Breach Notification Rule ─ The Breach Notification Rule requires dental practices to provide notification of breaches of unsecured patient information to affected individuals, the federal government, and in some cases, the media.7

HIPAA 2013 Omnibus Final Rule ─ The Omnibus Final Rule extended the requirements of the privacy and security rules to cover dental practice business associates and their contractors.  Business associates are defined by HIPAA as an outside person or entity that does a service for a covered dental practice that involves protected health information (shredding firm or collection agency, for example). This information cannot be accessed by a business associate until a compliance agreement is in place, making the business associate subject to the same enforcement actions as the dental practice.7

This rule also included new limitations on the use of protected health information for marketing and fundraising purposes, prohibits the sale of a patient’s protected health information without the individual’s authorization.7 For example, a dental practice should not share mailing information of their patients who purchase teeth bleaching materials to a dental supply company for marketing purposes without patient consent.

HIPAA & Patient Communications

The way dental practices communicate with patients has evolved from phone calls and mailings to include text, email, and teledentistry. Patients must give their consent to be contacted by text or email and must be notified if the method being used is not secure. The practice should note any unsecured communication and the reasoning for using an unsecured method of communication in the patient record.

In voicemail messages, it is generally acceptable to provide practice name, caller’s name and phone number, appointment date and time, and the name of the person you are attempting to contact. Do not leave any financial or health-related information.6

HIPAA does require dentists to use security measures when emailing or texting patients, such as encryption. Password protection alone is not considered secure or encrypted.

Teledentistry presents HIPAA risks because third-party providers are involved in making the technical aspect possible, other individuals may be present on the patient’s end, and appointments may be conducted via an ongoing relay of information that creates the opportunity for unauthorized parties to access protected health information. Training is necessary to be sure providers and staff are clear on what regulatory requirements apply and how to make sure they are implemented and enforced. They may fail to include telehealth business partners in their HIPAA reviews and miss opportunities to prevent violations.3

All dental providers and staff should be trained on the type of information acceptable to include as part of patient communications, and only encrypted, secure communication systems should be used.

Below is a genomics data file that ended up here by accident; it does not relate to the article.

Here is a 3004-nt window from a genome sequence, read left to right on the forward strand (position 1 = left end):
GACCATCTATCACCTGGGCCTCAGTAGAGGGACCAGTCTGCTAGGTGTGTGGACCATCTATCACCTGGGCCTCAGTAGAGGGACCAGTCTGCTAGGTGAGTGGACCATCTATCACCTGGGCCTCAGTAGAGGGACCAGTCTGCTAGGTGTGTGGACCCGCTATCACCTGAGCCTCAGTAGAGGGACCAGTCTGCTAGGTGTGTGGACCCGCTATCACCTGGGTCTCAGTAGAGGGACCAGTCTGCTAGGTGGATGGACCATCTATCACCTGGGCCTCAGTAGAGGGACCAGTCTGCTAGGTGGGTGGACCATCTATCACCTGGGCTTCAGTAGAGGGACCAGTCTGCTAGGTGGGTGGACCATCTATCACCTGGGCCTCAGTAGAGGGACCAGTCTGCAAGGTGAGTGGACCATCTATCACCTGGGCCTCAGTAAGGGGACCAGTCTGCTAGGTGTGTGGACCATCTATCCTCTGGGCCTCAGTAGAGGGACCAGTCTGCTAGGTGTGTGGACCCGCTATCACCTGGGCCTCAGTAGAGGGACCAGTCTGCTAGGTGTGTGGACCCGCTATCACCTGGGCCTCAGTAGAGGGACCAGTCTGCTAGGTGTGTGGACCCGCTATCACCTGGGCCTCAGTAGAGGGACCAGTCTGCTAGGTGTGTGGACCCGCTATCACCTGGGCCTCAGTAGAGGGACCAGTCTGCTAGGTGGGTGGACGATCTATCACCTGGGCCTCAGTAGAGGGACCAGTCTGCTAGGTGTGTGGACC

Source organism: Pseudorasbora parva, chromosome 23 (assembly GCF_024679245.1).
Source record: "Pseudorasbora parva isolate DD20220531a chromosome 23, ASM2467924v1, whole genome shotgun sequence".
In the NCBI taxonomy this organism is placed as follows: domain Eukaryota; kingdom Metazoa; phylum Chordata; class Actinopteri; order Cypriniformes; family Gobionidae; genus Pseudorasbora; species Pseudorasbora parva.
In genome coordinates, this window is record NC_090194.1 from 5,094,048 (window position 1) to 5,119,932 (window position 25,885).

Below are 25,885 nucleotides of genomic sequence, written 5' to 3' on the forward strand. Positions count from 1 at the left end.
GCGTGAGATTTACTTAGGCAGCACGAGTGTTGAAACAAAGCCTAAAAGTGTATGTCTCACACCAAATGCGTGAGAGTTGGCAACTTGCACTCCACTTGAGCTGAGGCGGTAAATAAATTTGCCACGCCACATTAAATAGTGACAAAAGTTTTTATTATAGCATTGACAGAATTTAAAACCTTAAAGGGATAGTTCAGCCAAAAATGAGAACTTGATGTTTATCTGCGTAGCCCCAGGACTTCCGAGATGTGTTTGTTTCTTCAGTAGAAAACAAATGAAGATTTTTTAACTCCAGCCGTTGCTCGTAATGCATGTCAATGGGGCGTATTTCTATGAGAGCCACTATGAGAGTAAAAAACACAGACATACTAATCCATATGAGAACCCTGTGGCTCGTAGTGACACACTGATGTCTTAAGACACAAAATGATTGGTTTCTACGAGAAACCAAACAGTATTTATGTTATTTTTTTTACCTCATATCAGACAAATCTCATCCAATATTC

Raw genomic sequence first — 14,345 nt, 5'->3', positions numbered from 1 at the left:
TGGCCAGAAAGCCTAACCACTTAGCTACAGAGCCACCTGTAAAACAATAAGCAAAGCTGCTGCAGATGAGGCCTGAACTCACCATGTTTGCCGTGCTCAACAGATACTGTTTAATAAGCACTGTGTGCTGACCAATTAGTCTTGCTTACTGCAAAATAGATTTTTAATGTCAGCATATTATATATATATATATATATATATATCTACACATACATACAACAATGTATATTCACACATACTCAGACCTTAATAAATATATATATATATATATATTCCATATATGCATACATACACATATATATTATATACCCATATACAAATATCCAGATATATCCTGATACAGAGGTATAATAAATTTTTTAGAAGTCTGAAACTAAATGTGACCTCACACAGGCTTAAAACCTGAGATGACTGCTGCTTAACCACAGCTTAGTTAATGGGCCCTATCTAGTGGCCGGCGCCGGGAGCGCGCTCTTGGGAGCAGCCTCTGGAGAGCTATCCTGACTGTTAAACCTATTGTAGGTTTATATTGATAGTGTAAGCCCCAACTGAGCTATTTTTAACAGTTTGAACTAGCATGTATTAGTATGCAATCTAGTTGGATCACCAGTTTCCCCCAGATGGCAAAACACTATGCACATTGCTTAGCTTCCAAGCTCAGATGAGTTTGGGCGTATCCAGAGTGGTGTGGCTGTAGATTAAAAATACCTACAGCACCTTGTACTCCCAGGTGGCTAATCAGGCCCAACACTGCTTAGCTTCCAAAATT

Dental HIPAA Violations

HIPAA training is paramount for dental staff since violations can range widely from innocently commenting on social media to large-scale malware attacks. Here are a few examples of dental HIPAA violations and their consequences:

  1. Dr. Lookhart of Anchorage, Alaska, performed a tooth extraction on a sedated patient while riding a hoverboard. He recorded this event and sent the video to several recipients. The patient did not consent to film the procedure or being treated while the dentist was on a hoverboard. Dr. Lookhart violated her privacy by recording and distributing the video. The State of Alaska filed a lawsuit charging Dr. Lookhart with “unlawful dental acts,” and he was also later found guilty of fraudulent Medicare billing. He was convicted on 46 felony and misdemeanor counts, including medical assistance fraud, scheme to defraud, illegal practice of dentistry, and reckless endangerment. He was sentenced to 20 years with eight suspended, resulting in 12 years of total jail time.2
  2. Delta Dental of Arizona found suspicious activity on an employee email account and found the employee was the victim of a phishing scam that gave an unauthorized individual access to the email account. There was no evidence of misuse, but the company had to notify all possible affected individuals.2
  3. Elite Dental Associates responded to a Yelp review disclosing a patient’s last name and information about their health condition. They also did not have a HIPAA compliant Notice of Privacy Practices. After receiving a fine, the office paid $10,000 to settle the improper private health information disclosure.2
  4. Dr. Beck of Indiana hired a company to dispose of 7,000 files of old files containing private health information, but those files ended up in a church dumpster fully intact. Dr. Beck received a $12,000 fine from the state.2

Employee Rights under HIPAA